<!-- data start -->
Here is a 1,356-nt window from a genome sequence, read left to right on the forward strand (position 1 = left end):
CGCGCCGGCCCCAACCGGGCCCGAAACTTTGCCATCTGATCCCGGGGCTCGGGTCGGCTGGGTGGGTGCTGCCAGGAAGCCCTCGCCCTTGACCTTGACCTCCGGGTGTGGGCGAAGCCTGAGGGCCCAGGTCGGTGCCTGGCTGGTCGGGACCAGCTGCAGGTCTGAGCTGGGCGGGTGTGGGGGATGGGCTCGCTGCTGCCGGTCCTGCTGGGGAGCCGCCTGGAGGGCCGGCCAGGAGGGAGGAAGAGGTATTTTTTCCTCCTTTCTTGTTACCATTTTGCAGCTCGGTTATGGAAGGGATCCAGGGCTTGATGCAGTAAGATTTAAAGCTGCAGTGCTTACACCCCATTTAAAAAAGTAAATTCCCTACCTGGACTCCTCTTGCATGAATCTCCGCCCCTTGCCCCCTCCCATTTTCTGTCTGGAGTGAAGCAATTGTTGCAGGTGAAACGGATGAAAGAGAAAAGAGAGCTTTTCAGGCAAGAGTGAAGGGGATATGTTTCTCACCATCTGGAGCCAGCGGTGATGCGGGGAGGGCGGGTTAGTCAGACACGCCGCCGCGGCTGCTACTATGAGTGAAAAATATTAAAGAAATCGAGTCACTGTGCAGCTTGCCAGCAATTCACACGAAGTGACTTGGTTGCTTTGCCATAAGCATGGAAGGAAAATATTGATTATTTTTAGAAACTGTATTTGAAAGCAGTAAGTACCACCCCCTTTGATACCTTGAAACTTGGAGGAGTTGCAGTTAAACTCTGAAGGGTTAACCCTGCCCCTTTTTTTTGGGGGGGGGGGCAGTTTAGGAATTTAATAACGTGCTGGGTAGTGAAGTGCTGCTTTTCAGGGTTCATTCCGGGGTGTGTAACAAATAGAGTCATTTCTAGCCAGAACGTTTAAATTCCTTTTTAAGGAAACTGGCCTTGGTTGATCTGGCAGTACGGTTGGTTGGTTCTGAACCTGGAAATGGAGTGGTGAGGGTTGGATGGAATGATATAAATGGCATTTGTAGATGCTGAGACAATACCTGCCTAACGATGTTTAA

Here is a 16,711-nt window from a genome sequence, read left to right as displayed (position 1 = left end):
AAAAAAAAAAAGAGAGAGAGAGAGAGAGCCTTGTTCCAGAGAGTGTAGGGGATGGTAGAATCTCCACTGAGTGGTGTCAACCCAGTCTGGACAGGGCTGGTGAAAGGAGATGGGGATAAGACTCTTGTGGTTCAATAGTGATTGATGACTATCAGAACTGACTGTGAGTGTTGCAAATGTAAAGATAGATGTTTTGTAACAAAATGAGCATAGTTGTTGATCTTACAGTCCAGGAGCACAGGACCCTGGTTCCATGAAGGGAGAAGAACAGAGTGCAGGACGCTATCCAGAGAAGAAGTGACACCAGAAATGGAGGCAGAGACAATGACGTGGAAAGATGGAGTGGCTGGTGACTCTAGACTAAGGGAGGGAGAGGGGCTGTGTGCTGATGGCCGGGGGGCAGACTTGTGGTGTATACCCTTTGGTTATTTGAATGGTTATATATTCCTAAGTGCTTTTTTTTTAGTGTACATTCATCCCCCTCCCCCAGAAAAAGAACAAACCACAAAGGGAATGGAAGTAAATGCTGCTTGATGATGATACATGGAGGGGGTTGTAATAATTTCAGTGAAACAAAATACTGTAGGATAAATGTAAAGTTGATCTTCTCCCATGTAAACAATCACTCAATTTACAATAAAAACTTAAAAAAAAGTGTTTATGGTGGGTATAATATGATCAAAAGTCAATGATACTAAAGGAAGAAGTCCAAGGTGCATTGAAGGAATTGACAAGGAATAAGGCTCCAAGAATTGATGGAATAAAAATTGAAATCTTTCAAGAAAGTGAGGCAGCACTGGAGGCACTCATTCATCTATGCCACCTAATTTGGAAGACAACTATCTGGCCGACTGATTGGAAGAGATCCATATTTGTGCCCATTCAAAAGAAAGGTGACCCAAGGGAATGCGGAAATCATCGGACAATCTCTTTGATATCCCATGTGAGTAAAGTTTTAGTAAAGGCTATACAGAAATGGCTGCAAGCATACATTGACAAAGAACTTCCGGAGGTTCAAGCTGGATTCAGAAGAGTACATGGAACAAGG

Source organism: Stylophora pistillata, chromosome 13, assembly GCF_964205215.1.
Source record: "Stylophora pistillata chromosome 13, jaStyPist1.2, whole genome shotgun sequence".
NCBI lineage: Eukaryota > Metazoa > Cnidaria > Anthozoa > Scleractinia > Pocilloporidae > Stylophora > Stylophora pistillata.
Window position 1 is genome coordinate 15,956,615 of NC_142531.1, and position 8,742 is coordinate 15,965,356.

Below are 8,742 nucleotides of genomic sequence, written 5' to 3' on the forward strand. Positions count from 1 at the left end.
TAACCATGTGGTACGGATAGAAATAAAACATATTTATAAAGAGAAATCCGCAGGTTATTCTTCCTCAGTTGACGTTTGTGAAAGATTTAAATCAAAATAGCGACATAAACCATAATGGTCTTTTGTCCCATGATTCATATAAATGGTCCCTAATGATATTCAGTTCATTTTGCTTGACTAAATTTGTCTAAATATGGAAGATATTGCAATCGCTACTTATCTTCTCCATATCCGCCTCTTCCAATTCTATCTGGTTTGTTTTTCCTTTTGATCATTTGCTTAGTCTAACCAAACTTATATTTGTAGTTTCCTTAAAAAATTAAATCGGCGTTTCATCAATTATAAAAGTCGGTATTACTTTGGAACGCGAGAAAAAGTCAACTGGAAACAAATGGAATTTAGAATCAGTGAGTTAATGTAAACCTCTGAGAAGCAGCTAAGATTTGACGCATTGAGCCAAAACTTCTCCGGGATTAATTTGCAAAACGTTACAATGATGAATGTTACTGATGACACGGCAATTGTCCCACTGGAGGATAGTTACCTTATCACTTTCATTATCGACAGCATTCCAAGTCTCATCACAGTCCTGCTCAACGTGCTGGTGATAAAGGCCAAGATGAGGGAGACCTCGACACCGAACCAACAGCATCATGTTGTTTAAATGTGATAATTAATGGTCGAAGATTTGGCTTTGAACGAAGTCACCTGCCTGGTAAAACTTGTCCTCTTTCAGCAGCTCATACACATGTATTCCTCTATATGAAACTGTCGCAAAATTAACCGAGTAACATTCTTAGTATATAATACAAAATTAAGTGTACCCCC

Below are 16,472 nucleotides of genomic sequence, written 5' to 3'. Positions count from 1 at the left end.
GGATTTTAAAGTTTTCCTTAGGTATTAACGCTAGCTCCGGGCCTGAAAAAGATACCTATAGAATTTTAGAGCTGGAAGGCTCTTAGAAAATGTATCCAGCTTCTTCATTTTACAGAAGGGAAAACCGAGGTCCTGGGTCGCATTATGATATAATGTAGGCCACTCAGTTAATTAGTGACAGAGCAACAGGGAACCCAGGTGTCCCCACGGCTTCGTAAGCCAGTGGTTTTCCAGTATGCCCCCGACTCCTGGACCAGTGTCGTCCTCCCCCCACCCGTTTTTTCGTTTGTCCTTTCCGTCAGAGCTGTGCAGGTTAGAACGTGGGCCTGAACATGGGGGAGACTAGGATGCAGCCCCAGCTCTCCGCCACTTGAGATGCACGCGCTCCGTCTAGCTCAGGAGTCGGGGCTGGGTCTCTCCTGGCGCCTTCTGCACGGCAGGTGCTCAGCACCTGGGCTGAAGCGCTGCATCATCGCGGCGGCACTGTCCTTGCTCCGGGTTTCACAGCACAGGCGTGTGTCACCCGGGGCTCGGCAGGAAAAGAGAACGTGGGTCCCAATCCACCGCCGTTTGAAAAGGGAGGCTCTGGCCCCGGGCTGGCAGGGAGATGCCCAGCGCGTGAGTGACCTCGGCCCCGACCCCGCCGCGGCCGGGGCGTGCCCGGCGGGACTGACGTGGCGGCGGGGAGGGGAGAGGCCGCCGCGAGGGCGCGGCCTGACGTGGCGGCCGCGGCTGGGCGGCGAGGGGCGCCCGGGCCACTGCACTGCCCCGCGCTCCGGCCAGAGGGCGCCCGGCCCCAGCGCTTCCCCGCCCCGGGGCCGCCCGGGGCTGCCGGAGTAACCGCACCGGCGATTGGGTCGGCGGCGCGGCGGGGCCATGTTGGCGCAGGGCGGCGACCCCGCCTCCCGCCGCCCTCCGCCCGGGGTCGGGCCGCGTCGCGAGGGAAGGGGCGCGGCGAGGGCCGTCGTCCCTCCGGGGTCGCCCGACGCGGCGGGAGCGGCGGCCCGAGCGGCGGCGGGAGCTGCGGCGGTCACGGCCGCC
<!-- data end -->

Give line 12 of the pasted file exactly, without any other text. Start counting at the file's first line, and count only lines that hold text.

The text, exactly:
GGATTTTAAAGTTTTCCTTAGGTATTAACGCTAGCTCCGGGCCTGAAAAAGATACCTATAGAATTTTAGAGCTGGAAGGCTCTTAGAAAATGTATCCAGCTTCTTCATTTTACAGAAGGGAAAACCGAGGTCCTGGGTCGCATTATGATATAATGTAGGCCACTCAGTTAATTAGTGACAGAGCAACAGGGAACCCAGGTGTCCCCACGGCTTCGTAAGCCAGTGGTTTTCCAGTATGCCCCCGACTCCTGGACCAGTGTCGTCCTCCCCCCACCCGTTTTTTCGTTTGTCCTTTCCGTCAGAGCTGTGCAGGTTAGAACGTGGGCCTGAACATGGGGGAGACTAGGATGCAGCCCCAGCTCTCCGCCACTTGAGATGCACGCGCTCCGTCTAGCTCAGGAGTCGGGGCTGGGTCTCTCCTGGCGCCTTCTGCACGGCAGGTGCTCAGCACCTGGGCTGAAGCGCTGCATCATCGCGGCGGCACTGTCCTTGCTCCGGGTTTCACAGCACAGGCGTGTGTCACCCGGGGCTCGGCAGGAAAAGAGAACGTGGGTCCCAATCCACCGCCGTTTGAAAAGGGAGGCTCTGGCCCCGGGCTGGCAGGGAGATGCCCAGCGCGTGAGTGACCTCGGCCCCGACCCCGCCGCGGCCGGGGCGTGCCCGGCGGGACTGACGTGGCGGCGGGGAGGGGAGAGGCCGCCGCGAGGGCGCGGCCTGACGTGGCGGCCGCGGCTGGGCGGCGAGGGGCGCCCGGGCCACTGCACTGCCCCGCGCTCCGGCCAGAGGGCGCCCGGCCCCAGCGCTTCCCCGCCCCGGGGCCGCCCGGGGCTGCCGGAGTAACCGCACCGGCGATTGGGTCGGCGGCGCGGCGGGGCCATGTTGGCGCAGGGCGGCGACCCCGCCTCCCGCCGCCCTCCGCCCGGGGTCGGGCCGCGTCGCGAGGGAAGGGGCGCGGCGAGGGCCGTCGTCCCTCCGGGGTCGCCCGACGCGGCGGGAGCGGCGGCCCGAGCGGCGGCGGGAGCTGCGGCGGTCACGGCCGCC